Your grade point average (GPA) says a lot about you and tells a story about your goals for success long after you complete school. In fact, your GPA can be just as important as your credit score.
Your GPA reflects all your energy expended while you were in school. A high GPA will display dedication that you studied diligently, participated in class, completed assignments timely and did well on tests. This will show employers you are prepared to go into your field, not only because of your knowledge of the subject matter, but because you planned and managed your schedule well. A good GPA indicates a strong employment future because you have already displayed a positive work history.
Your GPA will either help or hinder you from getting a job, and it's really a resume of your hard work, organizational skills and commitment to your future. Your GPA is a very important number, and what you earned in school will follow you for life. There are no "do over" GPAs.
You only have one time to make it count and show what you are capable of. It is the collective masterpiece of all your efforts in school, which translates into responsibility, good planning and management of time and money. Both your GPA and your credit score can affect your chances for employment, so act on the side of caution and study hard and budget your money properly.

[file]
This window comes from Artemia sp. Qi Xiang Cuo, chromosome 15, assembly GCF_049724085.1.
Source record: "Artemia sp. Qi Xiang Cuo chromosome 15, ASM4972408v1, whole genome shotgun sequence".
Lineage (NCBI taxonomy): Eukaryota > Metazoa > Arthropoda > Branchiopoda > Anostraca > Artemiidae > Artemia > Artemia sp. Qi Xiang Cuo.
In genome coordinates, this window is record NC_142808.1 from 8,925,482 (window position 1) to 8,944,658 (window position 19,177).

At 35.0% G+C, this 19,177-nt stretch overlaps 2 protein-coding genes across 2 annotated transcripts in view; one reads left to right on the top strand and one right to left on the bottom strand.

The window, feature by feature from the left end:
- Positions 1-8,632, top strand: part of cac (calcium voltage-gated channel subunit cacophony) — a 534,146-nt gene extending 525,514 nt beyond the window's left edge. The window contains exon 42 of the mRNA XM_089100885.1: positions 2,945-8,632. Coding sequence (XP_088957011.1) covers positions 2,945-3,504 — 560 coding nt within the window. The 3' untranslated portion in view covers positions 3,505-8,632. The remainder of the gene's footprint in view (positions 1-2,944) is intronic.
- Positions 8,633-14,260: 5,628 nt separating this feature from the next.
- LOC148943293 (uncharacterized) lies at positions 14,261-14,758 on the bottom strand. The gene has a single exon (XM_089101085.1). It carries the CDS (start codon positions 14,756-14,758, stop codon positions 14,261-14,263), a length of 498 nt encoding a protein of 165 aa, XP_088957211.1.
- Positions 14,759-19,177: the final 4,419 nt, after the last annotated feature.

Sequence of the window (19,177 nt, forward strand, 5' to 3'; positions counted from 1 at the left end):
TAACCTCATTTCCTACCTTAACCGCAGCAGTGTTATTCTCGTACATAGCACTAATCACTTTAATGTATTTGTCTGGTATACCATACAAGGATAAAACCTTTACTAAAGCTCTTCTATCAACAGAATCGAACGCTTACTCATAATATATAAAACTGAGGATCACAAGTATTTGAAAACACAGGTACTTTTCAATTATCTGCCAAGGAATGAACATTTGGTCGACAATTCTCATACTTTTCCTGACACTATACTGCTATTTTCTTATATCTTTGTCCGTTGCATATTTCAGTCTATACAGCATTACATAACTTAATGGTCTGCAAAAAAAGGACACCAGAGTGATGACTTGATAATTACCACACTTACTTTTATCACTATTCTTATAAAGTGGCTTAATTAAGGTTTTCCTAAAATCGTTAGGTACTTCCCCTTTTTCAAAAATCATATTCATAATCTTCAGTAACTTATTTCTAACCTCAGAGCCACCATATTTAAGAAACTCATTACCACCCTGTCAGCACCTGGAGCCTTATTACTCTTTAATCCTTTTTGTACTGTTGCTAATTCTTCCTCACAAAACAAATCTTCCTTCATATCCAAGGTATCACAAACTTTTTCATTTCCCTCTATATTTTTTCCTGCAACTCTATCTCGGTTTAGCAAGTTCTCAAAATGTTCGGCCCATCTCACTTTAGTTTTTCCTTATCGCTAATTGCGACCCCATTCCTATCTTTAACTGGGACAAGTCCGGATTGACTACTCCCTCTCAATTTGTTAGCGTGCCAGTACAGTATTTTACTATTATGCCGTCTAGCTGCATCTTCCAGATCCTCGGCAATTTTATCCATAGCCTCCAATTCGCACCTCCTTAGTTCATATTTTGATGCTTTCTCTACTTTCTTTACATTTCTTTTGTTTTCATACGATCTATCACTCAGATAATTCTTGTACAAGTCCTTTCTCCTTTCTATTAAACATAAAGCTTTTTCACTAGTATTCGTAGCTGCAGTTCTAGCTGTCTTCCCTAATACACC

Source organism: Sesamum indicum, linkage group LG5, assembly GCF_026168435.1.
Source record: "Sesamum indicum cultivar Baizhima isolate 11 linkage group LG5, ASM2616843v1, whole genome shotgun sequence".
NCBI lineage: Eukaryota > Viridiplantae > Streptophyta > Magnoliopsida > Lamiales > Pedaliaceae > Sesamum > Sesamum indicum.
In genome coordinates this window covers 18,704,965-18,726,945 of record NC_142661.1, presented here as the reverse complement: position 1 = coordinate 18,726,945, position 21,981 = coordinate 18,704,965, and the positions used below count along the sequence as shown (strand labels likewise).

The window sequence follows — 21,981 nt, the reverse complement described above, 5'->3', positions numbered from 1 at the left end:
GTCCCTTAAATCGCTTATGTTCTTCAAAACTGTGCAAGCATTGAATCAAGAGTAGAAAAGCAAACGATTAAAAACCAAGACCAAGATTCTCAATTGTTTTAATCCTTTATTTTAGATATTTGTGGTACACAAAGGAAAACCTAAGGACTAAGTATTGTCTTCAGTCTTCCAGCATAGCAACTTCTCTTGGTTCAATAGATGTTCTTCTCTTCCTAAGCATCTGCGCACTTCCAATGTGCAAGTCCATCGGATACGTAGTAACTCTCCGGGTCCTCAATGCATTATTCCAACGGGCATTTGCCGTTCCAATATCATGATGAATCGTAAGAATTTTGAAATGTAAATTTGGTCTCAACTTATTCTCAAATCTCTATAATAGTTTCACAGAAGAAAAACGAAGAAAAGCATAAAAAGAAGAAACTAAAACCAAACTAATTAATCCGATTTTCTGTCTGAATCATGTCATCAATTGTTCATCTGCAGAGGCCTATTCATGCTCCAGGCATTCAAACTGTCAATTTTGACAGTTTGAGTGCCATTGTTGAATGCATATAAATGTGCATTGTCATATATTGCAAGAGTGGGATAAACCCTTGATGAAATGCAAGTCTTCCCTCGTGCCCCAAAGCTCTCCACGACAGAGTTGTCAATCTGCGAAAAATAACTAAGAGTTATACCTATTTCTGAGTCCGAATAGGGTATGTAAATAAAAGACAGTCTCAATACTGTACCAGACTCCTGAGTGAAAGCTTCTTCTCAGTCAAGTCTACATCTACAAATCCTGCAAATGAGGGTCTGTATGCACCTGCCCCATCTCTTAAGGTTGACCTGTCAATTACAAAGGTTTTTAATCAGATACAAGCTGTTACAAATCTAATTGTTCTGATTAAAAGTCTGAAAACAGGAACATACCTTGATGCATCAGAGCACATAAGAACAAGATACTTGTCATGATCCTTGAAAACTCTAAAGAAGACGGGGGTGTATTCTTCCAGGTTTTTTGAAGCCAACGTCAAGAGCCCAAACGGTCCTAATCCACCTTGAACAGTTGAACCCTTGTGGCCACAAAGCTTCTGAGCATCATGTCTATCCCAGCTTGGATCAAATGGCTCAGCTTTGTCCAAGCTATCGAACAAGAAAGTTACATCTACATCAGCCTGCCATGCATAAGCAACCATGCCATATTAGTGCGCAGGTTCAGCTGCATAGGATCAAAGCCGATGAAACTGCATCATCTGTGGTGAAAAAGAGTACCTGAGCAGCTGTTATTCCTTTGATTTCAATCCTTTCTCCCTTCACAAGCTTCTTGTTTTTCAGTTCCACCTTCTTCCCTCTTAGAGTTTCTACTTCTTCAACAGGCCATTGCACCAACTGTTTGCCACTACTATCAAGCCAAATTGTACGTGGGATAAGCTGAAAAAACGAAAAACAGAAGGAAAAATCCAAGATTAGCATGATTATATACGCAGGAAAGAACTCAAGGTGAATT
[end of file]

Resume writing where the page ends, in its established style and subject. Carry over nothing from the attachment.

Another interesting factor that can affect your GPA is an unhealthy lifestyle. A research study performed at the University of Minnesota by Dr. Ed Ehlinger, director of Boynton Health Services at the University of Minnesota and lead author of the study, proved a strong relationship exists between typical health problems-including poor eating habits, smoking, drinking, stress, etc.-and student's falling short of academic success.
The study found that those students who managed their personal life well and practiced healthy lifestyle habits had a GPA of 3.31 or higher, compared to 2.99 or lower for those students who lacked an overall organized and healthy lifestyle. In fact, those students who logged four or more hours a day of "screen time," whether television or computer viewing collectively, had a GPA of 3.04 or less.
Remember, your academic success does not magically happen. It only happens from dedication, hard work and persistence. Get your money's worth, and take your GPA seriously. It really will affect your success-and will follow you throughout your lifetime.